Credit Suisse had already warned it expected to report losses
Credit Suisse has reported a loss for the first three months of the year, hit by its exposure to the credit markets.
The bank made a net loss of 2.1bn Swiss francs ($2.1bn; £1.0bn) after writing down 5.3bn Swiss francs in mortgage securities and big buyout loans.
It had made a net profit of 2.7bn Swiss francs in the same period of last year.
Credit Suisse had already warned it was likely to make a loss, which it blamed partly on the "intentional misconduct" of a number of traders.
Credit Suisse wrote down £850m on leverage finance such as loans to finance private-equity deals, and a further £400m on commercial mortgages.
"It is further confirmation that imprudent lending and investing was not confined to US subprime and collateralised debt obligations," said BBC's business editor, Robert Peston.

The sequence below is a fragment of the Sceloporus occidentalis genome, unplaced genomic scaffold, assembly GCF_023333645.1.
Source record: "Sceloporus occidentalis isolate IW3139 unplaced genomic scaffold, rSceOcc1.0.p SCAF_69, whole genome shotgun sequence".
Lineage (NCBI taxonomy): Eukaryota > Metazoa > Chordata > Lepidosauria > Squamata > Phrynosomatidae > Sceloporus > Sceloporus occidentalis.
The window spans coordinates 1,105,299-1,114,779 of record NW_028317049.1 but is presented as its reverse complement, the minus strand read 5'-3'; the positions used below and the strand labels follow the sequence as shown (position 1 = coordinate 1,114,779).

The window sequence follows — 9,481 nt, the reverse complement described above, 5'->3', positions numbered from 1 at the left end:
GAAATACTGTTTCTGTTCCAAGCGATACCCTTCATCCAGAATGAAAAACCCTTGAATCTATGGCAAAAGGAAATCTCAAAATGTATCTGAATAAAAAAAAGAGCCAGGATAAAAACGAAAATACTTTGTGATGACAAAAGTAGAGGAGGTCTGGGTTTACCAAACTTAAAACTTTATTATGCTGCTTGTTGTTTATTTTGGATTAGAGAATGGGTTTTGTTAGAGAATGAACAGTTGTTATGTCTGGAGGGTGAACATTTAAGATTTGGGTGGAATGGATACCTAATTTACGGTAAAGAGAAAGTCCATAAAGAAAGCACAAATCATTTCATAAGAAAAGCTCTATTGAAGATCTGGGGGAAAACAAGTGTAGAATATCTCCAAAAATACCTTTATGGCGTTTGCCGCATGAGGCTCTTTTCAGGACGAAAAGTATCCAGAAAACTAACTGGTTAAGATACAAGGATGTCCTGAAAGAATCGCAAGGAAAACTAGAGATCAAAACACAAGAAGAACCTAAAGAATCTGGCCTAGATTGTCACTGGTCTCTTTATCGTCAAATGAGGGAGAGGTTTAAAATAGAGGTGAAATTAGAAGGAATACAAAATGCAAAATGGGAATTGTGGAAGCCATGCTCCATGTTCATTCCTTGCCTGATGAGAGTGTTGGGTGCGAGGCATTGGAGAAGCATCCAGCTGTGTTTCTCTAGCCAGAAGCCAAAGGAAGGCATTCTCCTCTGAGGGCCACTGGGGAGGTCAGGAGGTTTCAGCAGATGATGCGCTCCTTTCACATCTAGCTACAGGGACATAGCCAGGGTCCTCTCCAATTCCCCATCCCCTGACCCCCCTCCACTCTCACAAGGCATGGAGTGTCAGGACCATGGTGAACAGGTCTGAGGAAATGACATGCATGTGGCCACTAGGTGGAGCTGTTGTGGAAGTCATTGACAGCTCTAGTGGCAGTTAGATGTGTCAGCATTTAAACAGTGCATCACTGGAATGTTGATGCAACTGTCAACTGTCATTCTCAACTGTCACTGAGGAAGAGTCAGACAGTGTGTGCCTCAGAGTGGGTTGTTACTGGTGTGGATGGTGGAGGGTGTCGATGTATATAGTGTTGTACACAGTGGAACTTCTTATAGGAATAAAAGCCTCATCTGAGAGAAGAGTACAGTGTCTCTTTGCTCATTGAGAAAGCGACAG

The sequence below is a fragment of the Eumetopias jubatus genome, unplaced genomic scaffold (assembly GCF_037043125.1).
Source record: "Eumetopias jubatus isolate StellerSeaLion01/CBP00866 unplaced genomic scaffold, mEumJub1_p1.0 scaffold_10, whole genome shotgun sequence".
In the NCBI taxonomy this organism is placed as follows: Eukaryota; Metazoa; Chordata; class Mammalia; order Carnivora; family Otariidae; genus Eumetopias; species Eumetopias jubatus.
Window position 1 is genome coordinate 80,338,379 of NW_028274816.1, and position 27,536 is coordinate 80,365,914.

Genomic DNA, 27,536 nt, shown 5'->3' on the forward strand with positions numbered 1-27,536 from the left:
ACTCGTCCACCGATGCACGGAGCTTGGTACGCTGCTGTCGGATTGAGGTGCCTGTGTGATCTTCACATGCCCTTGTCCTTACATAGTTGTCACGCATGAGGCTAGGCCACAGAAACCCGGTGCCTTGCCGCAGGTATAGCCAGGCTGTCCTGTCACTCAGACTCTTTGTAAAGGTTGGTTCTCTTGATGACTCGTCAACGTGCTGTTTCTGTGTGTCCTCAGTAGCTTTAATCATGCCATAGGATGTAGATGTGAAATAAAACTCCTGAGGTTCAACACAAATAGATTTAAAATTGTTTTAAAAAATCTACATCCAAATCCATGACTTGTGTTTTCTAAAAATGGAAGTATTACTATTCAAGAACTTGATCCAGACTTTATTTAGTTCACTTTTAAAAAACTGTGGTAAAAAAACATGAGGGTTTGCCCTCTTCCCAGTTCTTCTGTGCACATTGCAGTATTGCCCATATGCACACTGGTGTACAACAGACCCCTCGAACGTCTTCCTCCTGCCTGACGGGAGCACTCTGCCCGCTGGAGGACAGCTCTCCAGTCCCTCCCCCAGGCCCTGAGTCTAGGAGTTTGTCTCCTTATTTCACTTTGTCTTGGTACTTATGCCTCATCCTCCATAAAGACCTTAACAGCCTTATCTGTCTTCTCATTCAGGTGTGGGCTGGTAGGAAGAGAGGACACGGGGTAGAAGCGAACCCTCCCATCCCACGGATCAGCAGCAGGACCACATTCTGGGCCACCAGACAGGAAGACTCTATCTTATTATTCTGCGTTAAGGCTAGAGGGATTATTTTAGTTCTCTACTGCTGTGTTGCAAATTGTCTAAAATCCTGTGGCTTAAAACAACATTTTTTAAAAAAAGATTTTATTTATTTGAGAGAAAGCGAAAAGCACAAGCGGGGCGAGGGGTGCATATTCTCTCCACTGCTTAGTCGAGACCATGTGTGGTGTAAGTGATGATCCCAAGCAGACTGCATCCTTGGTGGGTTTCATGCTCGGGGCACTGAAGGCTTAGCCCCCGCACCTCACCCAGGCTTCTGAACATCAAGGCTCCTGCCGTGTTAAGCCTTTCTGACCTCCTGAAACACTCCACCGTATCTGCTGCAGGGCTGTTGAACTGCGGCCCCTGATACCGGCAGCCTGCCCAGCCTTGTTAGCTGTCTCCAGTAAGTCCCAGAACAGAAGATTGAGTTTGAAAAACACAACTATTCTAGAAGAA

"The inevitable hangover has arrived following the frenzied obsession to do private deals at almost any price in 2006 and 2007," he said.
Credit Suisse reported that conditions had improved in April but stressed it was not counting on an upturn yet and that there may be further write-downs to come.
"In this crisis, a number of times people have seen a light at the end of the tunnel and it has ended up being a train coming down the tracks," said Brady Dougan, chief executive of Credit Suisse.
Switzerland's second biggest bank's losses from the credit crisis are tiny compared with those of its bigger compatriot UBS, which has so far made $37.4bn of losses.